Evolutionary Computation: Toward a New Philosophy of Machine Intelligenceby David B. Fogel
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"In this revised and significantly expanded second edition, distinguished scientist Dr. David B. Fogel presents the latest advances in both the theory and practice of evolutionary computation to help you keep pace with the most recent developments in this fast-changing field.In-depth and updated, EVOLUTIONARY COMPUTATION shows you how to use simulated evolution to achieve machine intelligence. You will gain current insights into the history of evolutionary computation and the newest theories shaping research today. Fogel thoroughly reviews the ""no free lunch"" theorem and includes a discussion of findings that challenge the very foundations of simulated evolution. This second edition also presents the latest game-playing techniques that combine evolutionary algorithms with neural networks, including their success in playing competitive checkers. Chapter by chapter, this comprehensive book highlights the relationship between learning and intelligence.EVOLUTIONARY COMPUTATION features an unparalleled integration of history with state-of-the-art theory and practice for engineers, professors, and graduate students of evolutionary computation and computer science who need to keep up to date in this developing field."Sponsored by:IEEE Neural Networks Council
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By David B. Fogel
John Wiley & SonsISBN: 0-7803-5379-X
Chapter OneDEFINING ARTIFICIAL INTELLIGENCE
Although most scientific disciplines, such as mathematics, physics, chemistry, and biology, are well defined, the field of artificial intelligence (AI) remains enigmatic. Indeed, Hofstadter (1985, p. 633) remarks, "The central problem of AI is the question: What is the letter 'a'? Donald Knuth, on hearing me make this claim once, appended, 'And what is the letter "i"?'-an amendment that I gladly accept." Despite nearly 50 years of research in the field, no widely accepted definition of artificial intelligence exists.
Artificial intelligence is sometimes defined as the manipulation of symbols for problem solving (e.g., Buchanan and Shortliffe, 1985, p. 3) or by tautological statements such as artificial intelligence is "the part of computer science concerned with developing intelligent computer programs" (Waterman, 1986, p. 10). Rich (1983, p. 1) offered, "Artificial intelligence (AI) is the study of how to make computers do things at which, at the moment, people are better." But this definition, if regarded statically, precludes the very existence of artificial intelligence. Once a computer program exceeds the capabilities of a human, the program is no longer in the domain of AI.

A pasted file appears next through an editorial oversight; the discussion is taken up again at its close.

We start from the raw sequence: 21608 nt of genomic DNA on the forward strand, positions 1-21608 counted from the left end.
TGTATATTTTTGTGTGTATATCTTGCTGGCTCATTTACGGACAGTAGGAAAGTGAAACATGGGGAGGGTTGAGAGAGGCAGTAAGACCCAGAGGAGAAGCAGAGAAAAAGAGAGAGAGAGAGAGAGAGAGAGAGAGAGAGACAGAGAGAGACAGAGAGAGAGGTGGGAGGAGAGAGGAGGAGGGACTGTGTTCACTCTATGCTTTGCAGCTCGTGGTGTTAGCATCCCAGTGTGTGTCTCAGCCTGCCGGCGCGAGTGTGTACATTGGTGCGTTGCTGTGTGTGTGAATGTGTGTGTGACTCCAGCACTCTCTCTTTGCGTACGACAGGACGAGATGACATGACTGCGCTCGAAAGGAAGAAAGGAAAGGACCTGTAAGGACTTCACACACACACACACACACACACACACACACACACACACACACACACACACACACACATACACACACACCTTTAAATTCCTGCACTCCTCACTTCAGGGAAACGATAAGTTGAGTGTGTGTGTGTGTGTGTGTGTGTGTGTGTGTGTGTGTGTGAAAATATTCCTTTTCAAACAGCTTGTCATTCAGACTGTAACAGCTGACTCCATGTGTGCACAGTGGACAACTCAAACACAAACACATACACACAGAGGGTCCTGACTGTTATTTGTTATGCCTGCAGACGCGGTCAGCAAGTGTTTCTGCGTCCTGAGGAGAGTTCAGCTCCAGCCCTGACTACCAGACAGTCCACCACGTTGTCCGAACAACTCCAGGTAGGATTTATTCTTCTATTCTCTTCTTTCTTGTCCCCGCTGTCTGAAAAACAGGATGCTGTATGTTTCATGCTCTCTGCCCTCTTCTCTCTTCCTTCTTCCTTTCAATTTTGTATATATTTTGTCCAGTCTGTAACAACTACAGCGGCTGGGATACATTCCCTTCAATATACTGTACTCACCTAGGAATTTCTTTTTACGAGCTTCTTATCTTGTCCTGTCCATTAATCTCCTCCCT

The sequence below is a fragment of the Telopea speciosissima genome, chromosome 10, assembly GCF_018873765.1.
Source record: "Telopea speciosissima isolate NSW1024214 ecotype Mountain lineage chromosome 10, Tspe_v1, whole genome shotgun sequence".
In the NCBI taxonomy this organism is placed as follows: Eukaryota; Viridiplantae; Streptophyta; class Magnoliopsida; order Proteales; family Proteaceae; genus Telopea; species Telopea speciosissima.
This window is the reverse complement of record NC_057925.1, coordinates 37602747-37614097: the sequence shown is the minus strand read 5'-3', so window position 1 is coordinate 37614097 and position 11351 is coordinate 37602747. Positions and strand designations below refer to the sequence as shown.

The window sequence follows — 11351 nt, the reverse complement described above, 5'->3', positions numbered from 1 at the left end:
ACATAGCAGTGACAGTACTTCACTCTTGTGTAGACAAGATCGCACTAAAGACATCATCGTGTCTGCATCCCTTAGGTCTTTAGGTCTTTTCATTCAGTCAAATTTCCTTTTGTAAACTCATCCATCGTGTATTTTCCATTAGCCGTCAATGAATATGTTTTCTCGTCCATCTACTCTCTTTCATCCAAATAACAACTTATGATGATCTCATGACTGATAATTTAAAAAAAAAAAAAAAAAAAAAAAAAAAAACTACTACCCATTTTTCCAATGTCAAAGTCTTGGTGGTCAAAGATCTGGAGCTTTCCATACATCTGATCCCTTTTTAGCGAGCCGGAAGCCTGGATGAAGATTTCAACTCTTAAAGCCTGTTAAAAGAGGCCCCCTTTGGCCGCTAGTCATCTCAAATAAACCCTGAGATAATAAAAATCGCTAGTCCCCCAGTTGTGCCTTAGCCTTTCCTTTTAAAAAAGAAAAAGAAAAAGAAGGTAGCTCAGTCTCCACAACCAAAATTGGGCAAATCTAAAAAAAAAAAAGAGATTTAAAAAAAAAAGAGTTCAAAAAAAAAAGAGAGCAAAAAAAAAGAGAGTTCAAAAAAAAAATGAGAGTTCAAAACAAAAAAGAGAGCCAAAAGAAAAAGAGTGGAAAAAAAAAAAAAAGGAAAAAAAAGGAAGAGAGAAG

The majority of proffered definitions of artificial intelligence rely on comparisons to human behavior. Staugaard (1987, p. 23) attributes a definition to Marvin Minsky-"the science of making machines do things that would require intelligence if done by men"-and suggests that some define AI as the "mechanization, or duplication, of the human thought process." Charniak and McDermott (1985, p. 6) offer, "Artificial intelligence is the study of mental faculties through the use of computational models," while Schildt (1987, p. 11) claims, "An intelligent program is one that exhibits behavior similar to that of a human when confronted with a similar problem. It is not necessary that the program actually solve, or attempt to solve, the problem in the same way that a human would."
The question, "What is AI?" would become mere semantics if only the answers did not suggest or imply radically different avenues of research: "Some researchers simply want machines to do the various sorts of things that people call intelligent. Others hope to understand what enables people to do such things. Still other researchers want to simplify programming" (Minsky, 1991). Yet Minsky also laments, "Why can't we build, once and for all, machines that grow and improve themselves by learning from experience? Why can't we simply explain what we want, and then let our machines do experiments or read some books or go to school, the sorts of things that people do. Our machines today do no such things."